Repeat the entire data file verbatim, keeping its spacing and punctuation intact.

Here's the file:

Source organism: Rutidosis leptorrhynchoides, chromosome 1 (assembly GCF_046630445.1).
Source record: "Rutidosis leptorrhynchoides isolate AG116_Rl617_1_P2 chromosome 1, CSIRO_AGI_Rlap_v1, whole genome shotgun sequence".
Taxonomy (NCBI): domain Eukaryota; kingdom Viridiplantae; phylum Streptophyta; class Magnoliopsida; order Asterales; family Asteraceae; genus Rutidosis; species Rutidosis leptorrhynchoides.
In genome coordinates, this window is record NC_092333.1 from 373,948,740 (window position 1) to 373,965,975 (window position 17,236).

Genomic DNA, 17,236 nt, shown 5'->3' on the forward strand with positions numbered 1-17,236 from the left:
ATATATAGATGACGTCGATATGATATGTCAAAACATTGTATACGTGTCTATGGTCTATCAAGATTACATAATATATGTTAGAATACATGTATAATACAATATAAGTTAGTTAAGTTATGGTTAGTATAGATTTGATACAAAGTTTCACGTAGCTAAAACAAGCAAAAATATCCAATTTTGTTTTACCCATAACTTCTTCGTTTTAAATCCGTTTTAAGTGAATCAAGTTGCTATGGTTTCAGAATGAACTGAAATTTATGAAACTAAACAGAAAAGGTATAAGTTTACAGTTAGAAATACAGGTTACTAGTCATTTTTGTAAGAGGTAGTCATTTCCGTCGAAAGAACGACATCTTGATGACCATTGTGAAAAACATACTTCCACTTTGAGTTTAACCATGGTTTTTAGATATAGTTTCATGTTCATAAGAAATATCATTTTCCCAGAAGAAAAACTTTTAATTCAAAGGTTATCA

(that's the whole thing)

Source organism: Rutidosis leptorrhynchoides, chromosome 1 (assembly GCF_046630445.1).
Source record: "Rutidosis leptorrhynchoides isolate AG116_Rl617_1_P2 chromosome 1, CSIRO_AGI_Rlap_v1, whole genome shotgun sequence".
Taxonomy (NCBI): domain Eukaryota; kingdom Viridiplantae; phylum Streptophyta; class Magnoliopsida; order Asterales; family Asteraceae; genus Rutidosis; species Rutidosis leptorrhynchoides.
In genome coordinates, this window is record NC_092333.1 from 373,948,740 (window position 1) to 373,965,975 (window position 17,236).

Genomic DNA, 17,236 nt, shown 5'->3' on the forward strand with positions numbered 1-17,236 from the left:
ATATATAGATGACGTCGATATGATATGTCAAAACATTGTATACGTGTCTATGGTCTATCAAGATTACATAATATATGTTAGAATACATGTATAATACAATATAAGTTAGTTAAGTTATGGTTAGTATAGATTTGATACAAAGTTTCACGTAGCTAAAACAAGCAAAAATATCCAATTTTGTTTTACCCATAACTTCTTCGTTTTAAATCCGTTTTAAGTGAATCAAGTTGCTATGGTTTCAGAATGAACTGAAATTTATGAAACTAAACAGAAAAGGTATAAGTTTACAGTTAGAAATACAGGTTACTAGTCATTTTTGTAAGAGGTAGTCATTTCCGTCGAAAGAACGACATCTTGATGACCATTGTGAAAAACATACTTCCACTTTGAGTTTAACCATGGTTTTTAGATATAGTTTCATGTTCATAAGAAATATCATTTTCCCAGAAGAAAAACTTTTAATTCAAAGGTTATCA